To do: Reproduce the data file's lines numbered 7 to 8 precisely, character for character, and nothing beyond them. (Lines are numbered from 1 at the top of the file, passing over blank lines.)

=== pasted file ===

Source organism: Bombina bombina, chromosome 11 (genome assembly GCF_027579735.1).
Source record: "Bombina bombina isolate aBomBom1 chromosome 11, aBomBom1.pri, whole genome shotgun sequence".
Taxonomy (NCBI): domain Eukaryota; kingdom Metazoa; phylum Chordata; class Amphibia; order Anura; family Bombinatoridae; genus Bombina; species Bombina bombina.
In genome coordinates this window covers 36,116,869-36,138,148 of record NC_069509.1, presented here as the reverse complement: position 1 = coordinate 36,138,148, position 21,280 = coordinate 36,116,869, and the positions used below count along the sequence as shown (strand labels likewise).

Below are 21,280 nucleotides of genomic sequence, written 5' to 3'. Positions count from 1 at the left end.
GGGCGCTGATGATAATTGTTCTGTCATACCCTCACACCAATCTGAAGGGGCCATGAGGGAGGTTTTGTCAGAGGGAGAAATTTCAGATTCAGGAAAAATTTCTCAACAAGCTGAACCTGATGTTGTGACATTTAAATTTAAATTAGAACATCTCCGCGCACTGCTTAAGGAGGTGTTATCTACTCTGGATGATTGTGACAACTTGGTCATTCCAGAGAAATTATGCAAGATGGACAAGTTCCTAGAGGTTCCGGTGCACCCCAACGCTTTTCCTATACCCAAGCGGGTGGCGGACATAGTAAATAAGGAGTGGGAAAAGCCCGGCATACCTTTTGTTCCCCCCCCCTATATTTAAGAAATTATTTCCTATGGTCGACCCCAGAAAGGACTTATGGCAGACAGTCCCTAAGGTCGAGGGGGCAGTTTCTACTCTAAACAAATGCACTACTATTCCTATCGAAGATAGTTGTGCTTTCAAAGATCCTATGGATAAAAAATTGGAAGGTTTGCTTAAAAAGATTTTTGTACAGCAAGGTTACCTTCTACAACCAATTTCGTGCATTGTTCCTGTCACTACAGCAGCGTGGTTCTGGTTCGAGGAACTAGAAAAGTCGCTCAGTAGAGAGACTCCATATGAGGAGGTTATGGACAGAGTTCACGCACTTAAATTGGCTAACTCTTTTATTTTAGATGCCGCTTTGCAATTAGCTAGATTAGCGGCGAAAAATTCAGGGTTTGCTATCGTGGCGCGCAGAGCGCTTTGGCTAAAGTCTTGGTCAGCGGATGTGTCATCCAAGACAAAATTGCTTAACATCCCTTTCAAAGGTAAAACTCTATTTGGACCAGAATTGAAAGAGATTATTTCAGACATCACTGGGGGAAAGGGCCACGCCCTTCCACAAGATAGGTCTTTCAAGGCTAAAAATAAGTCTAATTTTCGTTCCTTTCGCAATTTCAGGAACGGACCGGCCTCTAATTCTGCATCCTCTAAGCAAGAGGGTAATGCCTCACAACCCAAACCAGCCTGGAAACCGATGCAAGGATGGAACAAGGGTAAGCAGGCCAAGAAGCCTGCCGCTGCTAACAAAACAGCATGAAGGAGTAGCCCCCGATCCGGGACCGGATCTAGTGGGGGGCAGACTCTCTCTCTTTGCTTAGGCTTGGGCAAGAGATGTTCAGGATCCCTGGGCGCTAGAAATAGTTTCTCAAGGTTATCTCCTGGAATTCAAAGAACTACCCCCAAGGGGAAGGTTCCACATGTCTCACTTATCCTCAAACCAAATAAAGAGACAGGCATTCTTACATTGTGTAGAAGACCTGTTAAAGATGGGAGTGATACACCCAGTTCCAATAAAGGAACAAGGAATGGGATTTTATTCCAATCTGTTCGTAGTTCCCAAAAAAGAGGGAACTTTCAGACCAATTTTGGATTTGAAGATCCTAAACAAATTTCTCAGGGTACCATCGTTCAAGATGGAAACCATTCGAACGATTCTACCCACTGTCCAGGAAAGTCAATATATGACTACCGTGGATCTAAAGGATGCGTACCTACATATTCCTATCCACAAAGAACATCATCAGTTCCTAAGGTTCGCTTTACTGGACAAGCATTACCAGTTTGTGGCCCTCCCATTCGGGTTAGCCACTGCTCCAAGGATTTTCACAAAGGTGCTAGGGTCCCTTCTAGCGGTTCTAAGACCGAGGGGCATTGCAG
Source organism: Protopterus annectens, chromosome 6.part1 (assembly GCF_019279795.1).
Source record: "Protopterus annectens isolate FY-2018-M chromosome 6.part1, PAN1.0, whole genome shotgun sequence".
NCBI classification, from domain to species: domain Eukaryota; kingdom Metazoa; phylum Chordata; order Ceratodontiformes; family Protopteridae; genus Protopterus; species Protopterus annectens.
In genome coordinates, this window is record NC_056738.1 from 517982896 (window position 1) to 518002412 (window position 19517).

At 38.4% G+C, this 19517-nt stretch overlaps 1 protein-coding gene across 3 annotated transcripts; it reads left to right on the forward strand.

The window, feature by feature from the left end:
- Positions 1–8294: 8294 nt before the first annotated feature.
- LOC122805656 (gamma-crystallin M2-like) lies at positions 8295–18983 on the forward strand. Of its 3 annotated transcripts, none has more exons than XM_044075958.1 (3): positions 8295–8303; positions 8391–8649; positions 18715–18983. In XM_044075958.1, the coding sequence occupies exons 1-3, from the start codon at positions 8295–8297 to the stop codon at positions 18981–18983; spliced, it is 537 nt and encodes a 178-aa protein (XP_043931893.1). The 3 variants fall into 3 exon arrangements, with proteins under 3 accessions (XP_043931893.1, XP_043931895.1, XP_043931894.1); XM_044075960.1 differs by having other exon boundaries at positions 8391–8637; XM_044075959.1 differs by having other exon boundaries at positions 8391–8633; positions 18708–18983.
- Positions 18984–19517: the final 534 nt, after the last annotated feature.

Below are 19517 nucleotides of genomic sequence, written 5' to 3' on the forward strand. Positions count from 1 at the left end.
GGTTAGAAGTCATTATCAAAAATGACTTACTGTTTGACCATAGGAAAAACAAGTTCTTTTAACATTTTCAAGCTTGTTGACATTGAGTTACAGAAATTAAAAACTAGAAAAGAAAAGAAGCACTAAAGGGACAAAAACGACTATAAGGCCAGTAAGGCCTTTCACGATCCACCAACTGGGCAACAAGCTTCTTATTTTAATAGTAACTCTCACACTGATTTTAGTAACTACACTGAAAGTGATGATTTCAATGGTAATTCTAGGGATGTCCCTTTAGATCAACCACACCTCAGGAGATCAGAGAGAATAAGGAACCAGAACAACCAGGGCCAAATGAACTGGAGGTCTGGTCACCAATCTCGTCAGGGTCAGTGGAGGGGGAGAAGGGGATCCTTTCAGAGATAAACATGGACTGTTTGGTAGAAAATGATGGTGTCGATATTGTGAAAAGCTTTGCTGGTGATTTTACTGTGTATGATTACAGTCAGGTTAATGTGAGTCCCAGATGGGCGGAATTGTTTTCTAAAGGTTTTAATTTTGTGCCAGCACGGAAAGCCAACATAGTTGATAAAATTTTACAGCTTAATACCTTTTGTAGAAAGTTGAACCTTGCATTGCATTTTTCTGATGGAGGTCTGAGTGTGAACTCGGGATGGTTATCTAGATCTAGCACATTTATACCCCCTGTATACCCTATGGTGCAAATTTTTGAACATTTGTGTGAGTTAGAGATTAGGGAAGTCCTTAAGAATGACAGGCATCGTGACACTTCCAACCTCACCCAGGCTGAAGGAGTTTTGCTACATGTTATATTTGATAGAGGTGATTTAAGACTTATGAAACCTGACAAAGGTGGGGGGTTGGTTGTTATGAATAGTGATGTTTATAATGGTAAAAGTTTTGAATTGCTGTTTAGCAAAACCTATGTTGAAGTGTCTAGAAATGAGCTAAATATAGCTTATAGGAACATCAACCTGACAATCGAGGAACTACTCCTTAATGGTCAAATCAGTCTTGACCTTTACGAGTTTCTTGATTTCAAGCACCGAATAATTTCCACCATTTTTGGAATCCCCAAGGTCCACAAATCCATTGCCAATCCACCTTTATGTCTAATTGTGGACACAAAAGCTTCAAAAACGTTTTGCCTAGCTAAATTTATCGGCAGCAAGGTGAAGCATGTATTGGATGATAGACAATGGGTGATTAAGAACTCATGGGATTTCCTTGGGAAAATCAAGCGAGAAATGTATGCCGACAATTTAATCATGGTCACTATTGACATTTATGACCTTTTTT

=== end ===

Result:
Source organism: Protopterus annectens, chromosome 6.part1 (assembly GCF_019279795.1).
Source record: "Protopterus annectens isolate FY-2018-M chromosome 6.part1, PAN1.0, whole genome shotgun sequence".